Ethical pluralism: the next steps

Malta’s divorce referendum in 2011 has reinforced ethical pluralism in the Maltese islands.

The intensive debate on civil rights, IVF and abortion are a direct result of the divorce referendum. All this would not have been possible without the positive 2011 divorce referendum result. Prejudices and inhibitions are being slowly overcome.

The debate on civil rights is substantially settled, even though there is always room for improvement. The IVF debate is works in progress: with the PN having buckled under pressure as a result of Bernard Grech’s U-turn in Parliament on Wednesday, even this debate seems to be on track towards a possible satisfactory conclusion. In particular Bernard Grech rightly discarded the reaction of his health spokesperson Stephen Spiteri.

The next steps relate to the abortion debate.

ADPD – The Green Party is only one of two political parties in Malta to support the decriminalisation of abortion and the introduction of abortion in limited circumstances, that is to say when the pregnant woman’s life is in manifest danger, in respect of a pregnancy which is the result of violence (rape and incest) and in respect of a non-viable pregnancy.

Early this week the Women’s Rights Foundation (WRF) has gone a step further. Through a judicial protest it has taken the State Advocate as well as the Health and the Equality Ministers to task on abortion legislation arguing that current abortion legislation discriminated against all persons who can get pregnant and obstructed them from making choices in their private lives. The judicial protest submitted on behalf of more than 188 potential mothers is the first shot in what promises to be a long drawn up legal battle, right up to Strasbourg’s European Court of Human Rights, should this be necessary.

The abortion debate has been and will remain highly emotional. To date Malta’s predominantly conservative institutions have been intolerant and have done their utmost to obstruct this debate from developing. This situation cannot and will not last much longer as it is inconceivable in this day and age to further obstruct the co-existence of contrasting values: ethical pluralism is here to stay.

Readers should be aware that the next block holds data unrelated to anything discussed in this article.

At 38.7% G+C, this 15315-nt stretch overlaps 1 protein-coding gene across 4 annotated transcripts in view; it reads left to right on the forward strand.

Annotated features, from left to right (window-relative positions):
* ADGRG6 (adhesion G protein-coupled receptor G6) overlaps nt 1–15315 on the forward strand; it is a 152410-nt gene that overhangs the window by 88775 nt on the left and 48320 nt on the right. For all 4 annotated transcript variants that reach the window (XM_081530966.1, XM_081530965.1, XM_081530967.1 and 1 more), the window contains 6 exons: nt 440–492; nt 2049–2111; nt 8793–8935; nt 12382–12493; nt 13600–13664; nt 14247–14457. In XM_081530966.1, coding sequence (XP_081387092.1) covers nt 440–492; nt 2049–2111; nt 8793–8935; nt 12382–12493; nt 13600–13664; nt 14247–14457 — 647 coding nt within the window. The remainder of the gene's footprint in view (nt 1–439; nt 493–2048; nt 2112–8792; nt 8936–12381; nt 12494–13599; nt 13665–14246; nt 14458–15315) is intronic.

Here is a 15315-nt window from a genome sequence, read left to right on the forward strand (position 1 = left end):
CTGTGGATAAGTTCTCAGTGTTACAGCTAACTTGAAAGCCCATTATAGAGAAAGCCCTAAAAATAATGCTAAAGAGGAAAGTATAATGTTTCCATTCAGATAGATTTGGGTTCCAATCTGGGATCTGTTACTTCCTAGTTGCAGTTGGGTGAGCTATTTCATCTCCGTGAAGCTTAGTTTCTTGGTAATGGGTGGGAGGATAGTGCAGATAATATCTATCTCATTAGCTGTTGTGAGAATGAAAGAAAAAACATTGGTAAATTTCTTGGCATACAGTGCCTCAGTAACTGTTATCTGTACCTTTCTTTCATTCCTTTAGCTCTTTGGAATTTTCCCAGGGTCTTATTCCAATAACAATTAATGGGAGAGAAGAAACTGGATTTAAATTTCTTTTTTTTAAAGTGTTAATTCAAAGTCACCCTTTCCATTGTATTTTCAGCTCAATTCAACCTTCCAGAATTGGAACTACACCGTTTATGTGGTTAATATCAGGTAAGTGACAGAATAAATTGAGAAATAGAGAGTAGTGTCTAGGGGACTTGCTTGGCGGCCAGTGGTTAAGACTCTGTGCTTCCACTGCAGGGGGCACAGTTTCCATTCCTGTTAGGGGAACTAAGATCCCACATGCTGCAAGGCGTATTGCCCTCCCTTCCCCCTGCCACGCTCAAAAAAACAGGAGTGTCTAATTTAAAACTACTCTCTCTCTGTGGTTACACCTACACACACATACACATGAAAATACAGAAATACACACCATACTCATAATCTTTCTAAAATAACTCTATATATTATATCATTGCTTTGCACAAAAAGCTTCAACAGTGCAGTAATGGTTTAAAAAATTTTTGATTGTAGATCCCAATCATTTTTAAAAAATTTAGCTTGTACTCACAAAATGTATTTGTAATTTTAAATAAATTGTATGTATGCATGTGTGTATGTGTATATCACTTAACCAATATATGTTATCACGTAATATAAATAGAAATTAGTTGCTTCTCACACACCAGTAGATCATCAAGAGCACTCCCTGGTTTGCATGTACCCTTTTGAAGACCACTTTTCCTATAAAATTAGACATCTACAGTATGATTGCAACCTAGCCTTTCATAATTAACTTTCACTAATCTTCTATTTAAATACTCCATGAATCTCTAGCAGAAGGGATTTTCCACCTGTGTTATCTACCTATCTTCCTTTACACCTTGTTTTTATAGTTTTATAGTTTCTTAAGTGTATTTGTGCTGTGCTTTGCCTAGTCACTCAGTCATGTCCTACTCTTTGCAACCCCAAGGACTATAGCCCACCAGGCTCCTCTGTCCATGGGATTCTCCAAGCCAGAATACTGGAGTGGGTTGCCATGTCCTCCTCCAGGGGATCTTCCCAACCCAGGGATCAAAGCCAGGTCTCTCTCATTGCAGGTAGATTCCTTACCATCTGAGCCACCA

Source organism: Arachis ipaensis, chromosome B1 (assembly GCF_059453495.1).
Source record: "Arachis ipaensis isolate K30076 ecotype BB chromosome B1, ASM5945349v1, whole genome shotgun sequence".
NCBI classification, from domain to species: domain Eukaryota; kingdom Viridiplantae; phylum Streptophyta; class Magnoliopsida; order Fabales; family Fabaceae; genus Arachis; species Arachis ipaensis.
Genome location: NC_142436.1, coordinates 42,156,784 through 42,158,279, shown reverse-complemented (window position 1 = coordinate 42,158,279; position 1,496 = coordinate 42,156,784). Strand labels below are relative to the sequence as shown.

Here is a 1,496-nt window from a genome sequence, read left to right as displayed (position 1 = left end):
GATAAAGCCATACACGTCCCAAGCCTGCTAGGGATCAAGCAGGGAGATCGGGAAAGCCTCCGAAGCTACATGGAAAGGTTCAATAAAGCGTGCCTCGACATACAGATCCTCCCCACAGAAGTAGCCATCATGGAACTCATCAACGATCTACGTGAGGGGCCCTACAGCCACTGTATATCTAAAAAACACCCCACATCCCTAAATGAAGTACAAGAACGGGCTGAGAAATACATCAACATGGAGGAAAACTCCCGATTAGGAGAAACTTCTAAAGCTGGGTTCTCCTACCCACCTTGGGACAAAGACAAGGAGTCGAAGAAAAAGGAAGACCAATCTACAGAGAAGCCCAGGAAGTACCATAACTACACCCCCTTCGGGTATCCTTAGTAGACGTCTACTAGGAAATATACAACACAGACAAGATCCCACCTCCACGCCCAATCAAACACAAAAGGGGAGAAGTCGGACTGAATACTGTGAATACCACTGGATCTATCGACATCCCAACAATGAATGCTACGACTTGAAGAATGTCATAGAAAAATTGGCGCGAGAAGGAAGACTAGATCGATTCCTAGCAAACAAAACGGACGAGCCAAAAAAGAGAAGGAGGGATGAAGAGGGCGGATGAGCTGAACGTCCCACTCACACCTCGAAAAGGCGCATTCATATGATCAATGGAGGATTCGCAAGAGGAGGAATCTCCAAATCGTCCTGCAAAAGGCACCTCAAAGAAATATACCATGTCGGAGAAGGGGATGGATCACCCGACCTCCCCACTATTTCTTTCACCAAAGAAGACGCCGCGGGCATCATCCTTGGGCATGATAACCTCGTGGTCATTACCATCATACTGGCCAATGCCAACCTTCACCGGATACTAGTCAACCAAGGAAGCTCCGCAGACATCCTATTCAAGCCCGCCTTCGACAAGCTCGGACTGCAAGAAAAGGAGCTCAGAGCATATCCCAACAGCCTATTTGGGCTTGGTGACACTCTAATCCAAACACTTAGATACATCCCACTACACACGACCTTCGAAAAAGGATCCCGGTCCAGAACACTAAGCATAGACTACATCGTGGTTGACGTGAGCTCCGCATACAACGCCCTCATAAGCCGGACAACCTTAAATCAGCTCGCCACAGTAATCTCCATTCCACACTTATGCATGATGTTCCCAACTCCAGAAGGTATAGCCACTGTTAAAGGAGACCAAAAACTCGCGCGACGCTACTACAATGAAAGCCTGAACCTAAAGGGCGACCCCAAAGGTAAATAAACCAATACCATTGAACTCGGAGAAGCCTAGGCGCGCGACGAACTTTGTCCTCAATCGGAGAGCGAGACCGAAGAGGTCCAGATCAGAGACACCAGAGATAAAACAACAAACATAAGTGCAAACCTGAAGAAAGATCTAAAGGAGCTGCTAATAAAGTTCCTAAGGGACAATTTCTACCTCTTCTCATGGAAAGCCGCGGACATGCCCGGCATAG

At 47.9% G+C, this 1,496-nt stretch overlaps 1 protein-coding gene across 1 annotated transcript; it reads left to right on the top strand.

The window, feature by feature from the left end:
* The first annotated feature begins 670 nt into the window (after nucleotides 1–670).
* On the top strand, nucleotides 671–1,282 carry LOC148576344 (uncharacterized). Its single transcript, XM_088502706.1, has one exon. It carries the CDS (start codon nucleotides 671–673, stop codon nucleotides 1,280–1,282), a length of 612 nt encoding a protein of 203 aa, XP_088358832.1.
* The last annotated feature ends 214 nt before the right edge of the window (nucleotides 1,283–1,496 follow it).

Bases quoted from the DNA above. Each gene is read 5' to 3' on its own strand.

The decriminalisation of abortion and its possible legalisation, irrespective whether limited or otherwise, signifies one basic and important decision. It means that that the state no longer takes the decision on your behalf but rather that you will be able to take your own decision, subject to a regulatory framework which sets reasonable limits.  

It is estimated that around 400 Maltese women every year opt for an abortion. Some go abroad, others take pills, without medical supervision, which pills they receive through the post. Others resort to backstreet abortions. Prohibiting and criminalising abortion only drives it underground, away from the medical services, as a result exposing women to death or serious medical repercussions.

Therapeutic abortion is already permissible in the Maltese islands although this is not that clear in Maltese legislation. The way forward in the debate is to realise that abortion legislation in Malta, first enacted over 160 years ago, is not fit for purpose and needs a complete overhaul. It requires to be brought in line with medical and scientific progress over the years.

Decriminalisation and legalisation of abortion in limited circumstances should be the way forward. No woman who opts for an abortion for whatever reason should be subject to criminal law. Any woman in such circumstances needs help, empathy and not state prosecution. This is the way forward.

published in Malta Independent on Sunday : 19 June 2022